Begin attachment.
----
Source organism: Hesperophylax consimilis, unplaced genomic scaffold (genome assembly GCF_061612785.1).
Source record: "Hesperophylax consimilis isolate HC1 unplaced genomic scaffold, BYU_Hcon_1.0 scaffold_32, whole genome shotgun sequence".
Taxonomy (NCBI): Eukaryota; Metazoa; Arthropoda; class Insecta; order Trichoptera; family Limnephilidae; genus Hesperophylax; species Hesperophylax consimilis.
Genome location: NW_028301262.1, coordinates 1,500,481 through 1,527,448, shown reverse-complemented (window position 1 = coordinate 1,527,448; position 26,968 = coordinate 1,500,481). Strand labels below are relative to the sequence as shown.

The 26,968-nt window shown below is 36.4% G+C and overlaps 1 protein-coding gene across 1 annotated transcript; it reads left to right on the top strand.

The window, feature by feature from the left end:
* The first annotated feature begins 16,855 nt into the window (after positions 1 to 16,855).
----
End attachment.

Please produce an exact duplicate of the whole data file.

Source organism: Hesperophylax consimilis, unplaced genomic scaffold (genome assembly GCF_061612785.1).
Source record: "Hesperophylax consimilis isolate HC1 unplaced genomic scaffold, BYU_Hcon_1.0 scaffold_32, whole genome shotgun sequence".
Taxonomy (NCBI): Eukaryota; Metazoa; Arthropoda; class Insecta; order Trichoptera; family Limnephilidae; genus Hesperophylax; species Hesperophylax consimilis.
Genome location: NW_028301262.1, coordinates 1,500,481 through 1,527,448, shown reverse-complemented (window position 1 = coordinate 1,527,448; position 26,968 = coordinate 1,500,481). Strand labels below are relative to the sequence as shown.

The 26,968-nt window shown below is 36.4% G+C and overlaps 1 protein-coding gene across 1 annotated transcript; it reads left to right on the top strand.

The window, feature by feature from the left end:
* The first annotated feature begins 16,855 nt into the window (after positions 1 to 16,855).